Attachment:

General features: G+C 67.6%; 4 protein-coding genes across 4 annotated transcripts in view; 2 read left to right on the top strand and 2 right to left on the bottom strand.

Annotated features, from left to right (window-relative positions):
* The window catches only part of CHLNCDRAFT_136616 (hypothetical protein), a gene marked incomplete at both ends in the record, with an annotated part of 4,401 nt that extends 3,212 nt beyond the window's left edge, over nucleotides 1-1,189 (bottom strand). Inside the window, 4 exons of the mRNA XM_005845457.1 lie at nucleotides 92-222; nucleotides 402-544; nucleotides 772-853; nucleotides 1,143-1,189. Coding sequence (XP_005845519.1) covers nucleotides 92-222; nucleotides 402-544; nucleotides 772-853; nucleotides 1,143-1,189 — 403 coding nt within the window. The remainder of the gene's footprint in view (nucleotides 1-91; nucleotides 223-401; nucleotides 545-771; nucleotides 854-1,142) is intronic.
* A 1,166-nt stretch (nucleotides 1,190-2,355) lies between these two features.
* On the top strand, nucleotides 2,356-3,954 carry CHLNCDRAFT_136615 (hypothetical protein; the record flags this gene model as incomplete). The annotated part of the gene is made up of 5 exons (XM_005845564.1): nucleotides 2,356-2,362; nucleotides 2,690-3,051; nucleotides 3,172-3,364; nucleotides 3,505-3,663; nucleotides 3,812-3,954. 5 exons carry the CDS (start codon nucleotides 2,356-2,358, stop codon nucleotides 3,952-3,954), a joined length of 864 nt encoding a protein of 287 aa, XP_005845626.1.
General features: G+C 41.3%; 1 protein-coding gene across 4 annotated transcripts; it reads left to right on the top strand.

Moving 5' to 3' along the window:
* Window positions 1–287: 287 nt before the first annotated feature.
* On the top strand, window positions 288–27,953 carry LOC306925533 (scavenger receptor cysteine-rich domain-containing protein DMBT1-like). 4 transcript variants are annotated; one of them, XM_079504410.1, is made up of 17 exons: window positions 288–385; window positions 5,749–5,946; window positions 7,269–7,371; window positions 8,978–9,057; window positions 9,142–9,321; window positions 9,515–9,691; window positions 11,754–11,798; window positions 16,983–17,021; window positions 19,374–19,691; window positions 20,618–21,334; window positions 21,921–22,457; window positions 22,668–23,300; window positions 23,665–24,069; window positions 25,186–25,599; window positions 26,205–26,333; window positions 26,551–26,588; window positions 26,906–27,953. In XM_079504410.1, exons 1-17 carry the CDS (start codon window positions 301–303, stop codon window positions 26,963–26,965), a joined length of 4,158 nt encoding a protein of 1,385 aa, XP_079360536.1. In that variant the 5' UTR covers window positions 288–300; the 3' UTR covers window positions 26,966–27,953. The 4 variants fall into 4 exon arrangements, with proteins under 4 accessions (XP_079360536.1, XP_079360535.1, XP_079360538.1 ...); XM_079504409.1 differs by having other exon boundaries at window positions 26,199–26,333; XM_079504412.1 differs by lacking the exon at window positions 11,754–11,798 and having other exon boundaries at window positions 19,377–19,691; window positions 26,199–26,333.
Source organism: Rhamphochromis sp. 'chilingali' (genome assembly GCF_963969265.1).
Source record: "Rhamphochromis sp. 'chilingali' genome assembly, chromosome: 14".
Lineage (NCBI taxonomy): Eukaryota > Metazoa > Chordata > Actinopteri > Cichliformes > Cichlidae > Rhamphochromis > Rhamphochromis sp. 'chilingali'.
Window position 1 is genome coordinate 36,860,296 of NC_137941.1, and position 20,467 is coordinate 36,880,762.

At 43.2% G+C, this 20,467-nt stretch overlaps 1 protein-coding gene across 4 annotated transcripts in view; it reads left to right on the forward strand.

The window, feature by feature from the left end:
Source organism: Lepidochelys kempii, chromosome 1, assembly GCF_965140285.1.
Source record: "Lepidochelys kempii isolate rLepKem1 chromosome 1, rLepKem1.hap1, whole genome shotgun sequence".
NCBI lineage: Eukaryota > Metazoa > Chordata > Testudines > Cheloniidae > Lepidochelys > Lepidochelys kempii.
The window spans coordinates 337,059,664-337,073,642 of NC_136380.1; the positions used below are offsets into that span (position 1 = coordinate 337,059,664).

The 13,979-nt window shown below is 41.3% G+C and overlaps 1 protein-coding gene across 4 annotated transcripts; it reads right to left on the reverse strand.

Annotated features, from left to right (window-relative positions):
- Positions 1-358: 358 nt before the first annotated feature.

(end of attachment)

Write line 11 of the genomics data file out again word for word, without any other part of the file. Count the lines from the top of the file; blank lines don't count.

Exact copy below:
Source record: "Rhamphochromis sp. 'chilingali' genome assembly, chromosome: 14".